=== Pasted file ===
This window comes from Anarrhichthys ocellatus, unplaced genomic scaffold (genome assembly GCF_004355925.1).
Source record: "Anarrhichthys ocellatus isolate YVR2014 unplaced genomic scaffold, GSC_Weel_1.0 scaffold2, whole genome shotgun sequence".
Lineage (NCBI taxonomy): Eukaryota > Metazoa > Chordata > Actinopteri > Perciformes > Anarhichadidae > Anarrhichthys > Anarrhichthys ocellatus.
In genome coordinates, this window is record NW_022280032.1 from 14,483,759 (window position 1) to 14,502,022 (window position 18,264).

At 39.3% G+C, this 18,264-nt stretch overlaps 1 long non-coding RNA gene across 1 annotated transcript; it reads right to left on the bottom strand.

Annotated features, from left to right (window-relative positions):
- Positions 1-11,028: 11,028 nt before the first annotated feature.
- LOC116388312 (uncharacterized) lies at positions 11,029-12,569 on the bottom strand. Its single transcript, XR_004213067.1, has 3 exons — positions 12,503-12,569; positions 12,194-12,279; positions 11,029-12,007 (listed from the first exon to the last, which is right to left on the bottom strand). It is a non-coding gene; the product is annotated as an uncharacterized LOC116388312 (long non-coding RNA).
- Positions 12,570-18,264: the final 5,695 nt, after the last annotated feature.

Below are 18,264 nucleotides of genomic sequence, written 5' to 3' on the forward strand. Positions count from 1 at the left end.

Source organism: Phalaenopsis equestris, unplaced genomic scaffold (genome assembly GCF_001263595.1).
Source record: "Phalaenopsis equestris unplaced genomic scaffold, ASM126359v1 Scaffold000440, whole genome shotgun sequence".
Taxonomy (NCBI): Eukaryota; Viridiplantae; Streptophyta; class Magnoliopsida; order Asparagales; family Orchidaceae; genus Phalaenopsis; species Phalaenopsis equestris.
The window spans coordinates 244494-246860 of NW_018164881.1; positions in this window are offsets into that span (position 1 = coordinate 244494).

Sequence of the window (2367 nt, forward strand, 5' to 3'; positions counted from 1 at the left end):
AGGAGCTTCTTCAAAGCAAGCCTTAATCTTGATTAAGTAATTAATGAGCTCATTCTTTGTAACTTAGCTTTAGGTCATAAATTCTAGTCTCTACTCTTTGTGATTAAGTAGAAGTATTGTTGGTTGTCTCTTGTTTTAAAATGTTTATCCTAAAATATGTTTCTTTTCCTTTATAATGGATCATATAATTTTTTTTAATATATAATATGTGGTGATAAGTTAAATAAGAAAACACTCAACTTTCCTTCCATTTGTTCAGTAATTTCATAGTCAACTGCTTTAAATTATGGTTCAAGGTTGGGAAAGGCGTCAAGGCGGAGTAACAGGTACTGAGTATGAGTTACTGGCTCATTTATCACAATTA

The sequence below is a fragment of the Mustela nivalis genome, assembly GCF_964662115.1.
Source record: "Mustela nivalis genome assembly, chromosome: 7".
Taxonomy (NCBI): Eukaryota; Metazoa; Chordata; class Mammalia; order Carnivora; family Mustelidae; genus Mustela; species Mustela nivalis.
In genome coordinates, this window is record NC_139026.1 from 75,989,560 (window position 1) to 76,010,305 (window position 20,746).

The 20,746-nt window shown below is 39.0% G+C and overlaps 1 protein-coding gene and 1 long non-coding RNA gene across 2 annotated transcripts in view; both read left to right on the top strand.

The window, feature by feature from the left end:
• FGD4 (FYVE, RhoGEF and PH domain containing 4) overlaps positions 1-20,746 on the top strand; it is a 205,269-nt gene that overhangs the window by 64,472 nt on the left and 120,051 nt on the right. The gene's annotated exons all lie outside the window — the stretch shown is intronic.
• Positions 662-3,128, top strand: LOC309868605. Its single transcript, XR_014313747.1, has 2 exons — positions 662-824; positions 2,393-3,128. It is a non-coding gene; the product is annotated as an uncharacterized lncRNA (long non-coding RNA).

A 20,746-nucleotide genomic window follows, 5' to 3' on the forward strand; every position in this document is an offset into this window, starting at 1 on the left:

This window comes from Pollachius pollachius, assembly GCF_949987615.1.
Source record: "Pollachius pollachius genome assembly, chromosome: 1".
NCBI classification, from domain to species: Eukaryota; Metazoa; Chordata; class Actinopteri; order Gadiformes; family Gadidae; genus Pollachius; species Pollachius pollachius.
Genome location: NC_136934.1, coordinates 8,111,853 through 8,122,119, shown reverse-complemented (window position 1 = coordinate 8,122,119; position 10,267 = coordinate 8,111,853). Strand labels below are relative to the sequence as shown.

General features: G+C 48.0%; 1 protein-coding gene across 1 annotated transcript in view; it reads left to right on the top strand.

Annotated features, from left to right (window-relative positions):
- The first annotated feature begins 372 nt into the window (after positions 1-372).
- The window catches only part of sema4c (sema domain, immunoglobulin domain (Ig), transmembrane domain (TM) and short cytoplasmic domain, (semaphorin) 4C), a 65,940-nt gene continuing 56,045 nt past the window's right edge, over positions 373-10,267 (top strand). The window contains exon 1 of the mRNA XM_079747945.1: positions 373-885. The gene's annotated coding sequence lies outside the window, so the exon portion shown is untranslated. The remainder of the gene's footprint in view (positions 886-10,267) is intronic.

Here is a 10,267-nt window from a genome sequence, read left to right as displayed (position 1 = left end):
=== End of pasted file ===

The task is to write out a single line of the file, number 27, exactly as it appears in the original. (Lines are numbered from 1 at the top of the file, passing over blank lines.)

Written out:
Source record: "Pollachius pollachius genome assembly, chromosome: 1".